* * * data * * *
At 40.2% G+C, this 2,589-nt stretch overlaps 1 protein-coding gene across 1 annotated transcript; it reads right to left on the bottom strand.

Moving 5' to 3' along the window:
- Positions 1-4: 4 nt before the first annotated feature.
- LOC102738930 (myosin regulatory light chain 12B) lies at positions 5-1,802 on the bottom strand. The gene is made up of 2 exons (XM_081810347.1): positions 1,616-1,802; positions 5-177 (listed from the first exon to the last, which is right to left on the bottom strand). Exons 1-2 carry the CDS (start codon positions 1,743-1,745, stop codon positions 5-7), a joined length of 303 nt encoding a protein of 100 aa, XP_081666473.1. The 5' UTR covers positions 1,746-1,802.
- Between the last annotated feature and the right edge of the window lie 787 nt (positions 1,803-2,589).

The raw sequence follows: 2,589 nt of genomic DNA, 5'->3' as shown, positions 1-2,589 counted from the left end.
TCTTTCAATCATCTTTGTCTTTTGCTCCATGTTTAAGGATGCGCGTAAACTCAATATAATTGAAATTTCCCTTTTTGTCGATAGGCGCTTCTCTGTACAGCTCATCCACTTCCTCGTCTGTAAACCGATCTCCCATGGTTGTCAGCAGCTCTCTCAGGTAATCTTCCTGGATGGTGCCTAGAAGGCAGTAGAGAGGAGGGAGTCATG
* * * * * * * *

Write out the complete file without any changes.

At 40.2% G+C, this 2,589-nt stretch overlaps 1 protein-coding gene across 1 annotated transcript; it reads right to left on the bottom strand.

Moving 5' to 3' along the window:
- Positions 1-4: 4 nt before the first annotated feature.
- LOC102738930 (myosin regulatory light chain 12B) lies at positions 5-1,802 on the bottom strand. The gene is made up of 2 exons (XM_081810347.1): positions 1,616-1,802; positions 5-177 (listed from the first exon to the last, which is right to left on the bottom strand). Exons 1-2 carry the CDS (start codon positions 1,743-1,745, stop codon positions 5-7), a joined length of 303 nt encoding a protein of 100 aa, XP_081666473.1. The 5' UTR covers positions 1,746-1,802.
- Between the last annotated feature and the right edge of the window lie 787 nt (positions 1,803-2,589).

The raw sequence follows: 2,589 nt of genomic DNA, 5'->3' as shown, positions 1-2,589 counted from the left end.
TCTTTCAATCATCTTTGTCTTTTGCTCCATGTTTAAGGATGCGCGTAAACTCAATATAATTGAAATTTCCCTTTTTGTCGATAGGCGCTTCTCTGTACAGCTCATCCACTTCCTCGTCTGTAAACCGATCTCCCATGGTTGTCAGCAGCTCTCTCAGGTAATCTTCCTGGATGGTGCCTAGAAGGCAGTAGAGAGGAGGGAGTCATG